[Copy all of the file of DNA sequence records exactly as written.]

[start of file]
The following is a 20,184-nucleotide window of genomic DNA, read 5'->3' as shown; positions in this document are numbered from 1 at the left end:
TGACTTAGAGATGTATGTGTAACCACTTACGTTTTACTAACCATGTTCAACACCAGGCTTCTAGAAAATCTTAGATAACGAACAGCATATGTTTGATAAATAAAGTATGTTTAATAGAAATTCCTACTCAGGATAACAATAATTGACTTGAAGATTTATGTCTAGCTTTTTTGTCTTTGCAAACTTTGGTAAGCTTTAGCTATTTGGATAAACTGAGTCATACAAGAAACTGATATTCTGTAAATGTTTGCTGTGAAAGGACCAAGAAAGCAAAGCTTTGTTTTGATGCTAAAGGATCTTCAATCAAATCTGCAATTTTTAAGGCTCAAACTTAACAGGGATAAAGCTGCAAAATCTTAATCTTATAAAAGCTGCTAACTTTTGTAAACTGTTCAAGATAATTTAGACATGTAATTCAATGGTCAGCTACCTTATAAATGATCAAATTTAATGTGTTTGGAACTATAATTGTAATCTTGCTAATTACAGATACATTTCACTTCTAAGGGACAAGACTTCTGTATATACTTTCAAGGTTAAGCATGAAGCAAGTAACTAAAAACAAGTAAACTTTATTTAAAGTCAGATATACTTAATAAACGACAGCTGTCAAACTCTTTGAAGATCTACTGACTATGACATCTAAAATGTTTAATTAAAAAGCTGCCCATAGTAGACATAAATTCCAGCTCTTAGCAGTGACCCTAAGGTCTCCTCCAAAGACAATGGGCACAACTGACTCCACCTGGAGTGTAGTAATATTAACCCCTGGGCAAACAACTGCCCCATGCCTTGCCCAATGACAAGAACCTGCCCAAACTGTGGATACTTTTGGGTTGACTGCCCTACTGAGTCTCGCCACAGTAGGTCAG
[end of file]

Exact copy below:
The following is a 20,184-nucleotide window of genomic DNA, read 5'->3' as shown; positions in this document are numbered from 1 at the left end:
TGACTTAGAGATGTATGTGTAACCACTTACGTTTTACTAACCATGTTCAACACCAGGCTTCTAGAAAATCTTAGATAACGAACAGCATATGTTTGATAAATAAAGTATGTTTAATAGAAATTCCTACTCAGGATAACAATAATTGACTTGAAGATTTATGTCTAGCTTTTTTGTCTTTGCAAACTTTGGTAAGCTTTAGCTATTTGGATAAACTGAGTCATACAAGAAACTGATATTCTGTAAATGTTTGCTGTGAAAGGACCAAGAAAGCAAAGCTTTGTTTTGATGCTAAAGGATCTTCAATCAAATCTGCAATTTTTAAGGCTCAAACTTAACAGGGATAAAGCTGCAAAATCTTAATCTTATAAAAGCTGCTAACTTTTGTAAACTGTTCAAGATAATTTAGACATGTAATTCAATGGTCAGCTACCTTATAAATGATCAAATTTAATGTGTTTGGAACTATAATTGTAATCTTGCTAATTACAGATACATTTCACTTCTAAGGGACAAGACTTCTGTATATACTTTCAAGGTTAAGCATGAAGCAAGTAACTAAAAACAAGTAAACTTTATTTAAAGTCAGATATACTTAATAAACGACAGCTGTCAAACTCTTTGAAGATCTACTGACTATGACATCTAAAATGTTTAATTAAAAAGCTGCCCATAGTAGACATAAATTCCAGCTCTTAGCAGTGACCCTAAGGTCTCCTCCAAAGACAATGGGCACAACTGACTCCACCTGGAGTGTAGTAATATTAACCCCTGGGCAAACAACTGCCCCATGCCTTGCCCAATGACAAGAACCTGCCCAAACTGTGGATACTTTTGGGTTGACTGCCCTACTGAGTCTCGCCACAGTAGGTCAG